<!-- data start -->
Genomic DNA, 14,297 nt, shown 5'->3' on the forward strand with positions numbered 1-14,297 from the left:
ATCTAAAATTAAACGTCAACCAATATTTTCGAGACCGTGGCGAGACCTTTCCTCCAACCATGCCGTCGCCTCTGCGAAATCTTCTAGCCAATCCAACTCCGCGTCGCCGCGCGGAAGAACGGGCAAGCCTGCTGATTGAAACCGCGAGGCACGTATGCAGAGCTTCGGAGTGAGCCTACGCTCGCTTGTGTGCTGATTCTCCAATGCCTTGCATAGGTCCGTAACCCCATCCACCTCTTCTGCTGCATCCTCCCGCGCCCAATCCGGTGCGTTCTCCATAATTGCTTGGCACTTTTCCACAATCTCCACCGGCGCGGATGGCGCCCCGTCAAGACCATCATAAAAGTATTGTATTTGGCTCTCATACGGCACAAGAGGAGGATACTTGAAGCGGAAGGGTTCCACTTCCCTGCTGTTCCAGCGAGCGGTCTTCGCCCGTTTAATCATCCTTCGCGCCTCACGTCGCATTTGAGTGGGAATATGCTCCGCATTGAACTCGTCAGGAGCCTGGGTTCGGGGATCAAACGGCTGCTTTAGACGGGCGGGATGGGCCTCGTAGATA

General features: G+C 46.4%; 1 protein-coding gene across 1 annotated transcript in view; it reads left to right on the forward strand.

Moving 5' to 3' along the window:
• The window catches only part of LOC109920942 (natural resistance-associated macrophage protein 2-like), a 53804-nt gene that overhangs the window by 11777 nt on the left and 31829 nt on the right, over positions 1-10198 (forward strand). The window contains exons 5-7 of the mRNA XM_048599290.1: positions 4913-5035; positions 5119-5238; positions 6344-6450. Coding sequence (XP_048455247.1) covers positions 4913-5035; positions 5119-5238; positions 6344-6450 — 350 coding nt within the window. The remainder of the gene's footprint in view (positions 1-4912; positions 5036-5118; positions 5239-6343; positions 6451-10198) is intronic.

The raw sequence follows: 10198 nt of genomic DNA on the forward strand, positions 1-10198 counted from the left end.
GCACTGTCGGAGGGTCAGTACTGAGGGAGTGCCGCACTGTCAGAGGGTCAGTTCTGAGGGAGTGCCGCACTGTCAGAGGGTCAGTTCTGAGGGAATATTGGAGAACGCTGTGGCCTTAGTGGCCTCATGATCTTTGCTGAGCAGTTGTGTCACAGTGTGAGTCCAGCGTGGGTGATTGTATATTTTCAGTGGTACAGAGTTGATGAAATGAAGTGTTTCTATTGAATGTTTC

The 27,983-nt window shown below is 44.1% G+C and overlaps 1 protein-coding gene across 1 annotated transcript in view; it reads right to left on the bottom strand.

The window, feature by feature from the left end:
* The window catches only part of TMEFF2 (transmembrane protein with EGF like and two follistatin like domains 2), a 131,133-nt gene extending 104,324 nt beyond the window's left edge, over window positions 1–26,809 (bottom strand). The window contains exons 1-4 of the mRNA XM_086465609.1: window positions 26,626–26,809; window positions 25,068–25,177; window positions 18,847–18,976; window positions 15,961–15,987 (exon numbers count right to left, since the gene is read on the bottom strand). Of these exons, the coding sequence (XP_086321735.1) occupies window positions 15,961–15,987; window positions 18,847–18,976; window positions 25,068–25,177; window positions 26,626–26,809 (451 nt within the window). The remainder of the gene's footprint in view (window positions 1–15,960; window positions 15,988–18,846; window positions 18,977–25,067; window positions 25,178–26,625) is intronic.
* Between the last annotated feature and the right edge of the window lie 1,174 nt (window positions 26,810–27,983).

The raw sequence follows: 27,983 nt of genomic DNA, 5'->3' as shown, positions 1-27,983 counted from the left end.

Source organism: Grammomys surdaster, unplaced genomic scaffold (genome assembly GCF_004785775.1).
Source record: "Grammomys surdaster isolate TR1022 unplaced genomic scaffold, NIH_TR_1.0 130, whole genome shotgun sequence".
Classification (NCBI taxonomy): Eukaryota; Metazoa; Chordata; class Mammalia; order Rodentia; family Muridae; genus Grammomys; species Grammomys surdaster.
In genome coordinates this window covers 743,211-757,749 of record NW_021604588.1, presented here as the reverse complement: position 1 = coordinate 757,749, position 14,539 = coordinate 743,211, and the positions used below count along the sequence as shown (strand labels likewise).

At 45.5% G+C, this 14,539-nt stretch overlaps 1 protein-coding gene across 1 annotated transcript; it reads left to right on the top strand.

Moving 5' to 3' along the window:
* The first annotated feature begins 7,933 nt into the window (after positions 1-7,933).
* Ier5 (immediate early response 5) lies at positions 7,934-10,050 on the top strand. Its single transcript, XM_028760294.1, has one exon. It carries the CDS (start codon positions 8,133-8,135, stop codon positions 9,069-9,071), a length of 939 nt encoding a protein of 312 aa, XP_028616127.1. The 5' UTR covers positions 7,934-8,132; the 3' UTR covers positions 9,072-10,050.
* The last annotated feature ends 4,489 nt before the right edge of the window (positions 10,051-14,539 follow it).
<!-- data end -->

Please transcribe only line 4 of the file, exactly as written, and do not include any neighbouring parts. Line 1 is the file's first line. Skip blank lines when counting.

Moving 5' to 3' along the window: